J. Gerald Janzen examines the text of the Book of Job as a literary text, within the context of the history of the religion of Israel and within the broader context of the universal human condition. He approaches the basic character of the book from a literary perspective which enables him to identify human existence as exemplified in Job and to expound on the mystery of good and evil, which gives human existence its experiential texture and which together drive humans to ask the same kind of questions asked by Job.
“Consequently, when Job in 12:22 accuses God of bringing light into existence for the purpose of disclosing the dark truth at the heart of things—a purpose which becomes clear only through experience such as Job’s—he in effect accuses God of a cosmic irony in the worst possible taste.” (Page 231)
“Is the creator of the world and the divine benefactor of humankind worshipful only by virtue of what deity does for humankind? Or is God intrinsically worshipful? Is deity capable of creating a creature who, somehow, attains to such freedom and independence, such spiritual and moral maturity, as to be in a position to choose to offer God worship and service because of God’s intrinsic worthiness to be loved? In other words, what sort of covenant is possible between God and humankind? In this way of viewing the prologue to Job, we may see how close it stands in its concerns to the story in Genesis 2–3, though with a different outcome.” (Page 41)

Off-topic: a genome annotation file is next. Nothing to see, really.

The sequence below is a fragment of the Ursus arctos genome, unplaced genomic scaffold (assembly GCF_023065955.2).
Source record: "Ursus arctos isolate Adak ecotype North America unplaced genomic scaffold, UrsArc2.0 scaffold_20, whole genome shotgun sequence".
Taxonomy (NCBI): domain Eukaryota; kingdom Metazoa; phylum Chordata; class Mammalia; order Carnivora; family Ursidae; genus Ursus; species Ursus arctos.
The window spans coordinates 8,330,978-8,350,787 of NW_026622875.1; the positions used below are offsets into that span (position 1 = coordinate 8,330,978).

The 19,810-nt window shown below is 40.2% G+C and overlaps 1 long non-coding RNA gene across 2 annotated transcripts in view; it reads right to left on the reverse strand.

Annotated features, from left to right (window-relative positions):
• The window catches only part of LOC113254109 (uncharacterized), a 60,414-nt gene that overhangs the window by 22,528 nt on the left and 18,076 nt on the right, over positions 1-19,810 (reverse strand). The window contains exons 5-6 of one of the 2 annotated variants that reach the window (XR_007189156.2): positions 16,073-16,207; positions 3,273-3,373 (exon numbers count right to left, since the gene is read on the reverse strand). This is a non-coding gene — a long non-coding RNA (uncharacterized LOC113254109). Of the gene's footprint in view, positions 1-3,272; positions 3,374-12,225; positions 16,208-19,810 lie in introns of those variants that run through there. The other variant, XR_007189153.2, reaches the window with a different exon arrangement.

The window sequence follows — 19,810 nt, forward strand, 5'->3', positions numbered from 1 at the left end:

“The Book of Job has to do with the most painful and unavoidable questions which can arise in human experience. These questions arise in connection with experiences of arbitrary suffering. The questions begin by asking after the meaning of such suffering, but in their most extreme form they go on to call into question the meaningfulness of life and of existence as such. The sufferer begins to suspect that the fabric of meanings and the pervasive and undergirding sense of worthwhileness which normally attends our days are only something we have fabricated to mask from ourselves the pointlessness of all our days.” (Page 1)
The Interpretation series from Westminster John Knox Press is clearly established as a rich source for teaching and preaching. They have tapped the talents of a varied and esteemed group of contributors, resulting in what is clearly the essential comprehensive commentary series on the Bible.
—W. Eugene March, A.B. Rhodes Professor of Old Testament Emeritus at Louisville Presbyterian Theological Seminary
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—Brian K. Blount, President and Professor of New Testament at Union Theological Seminary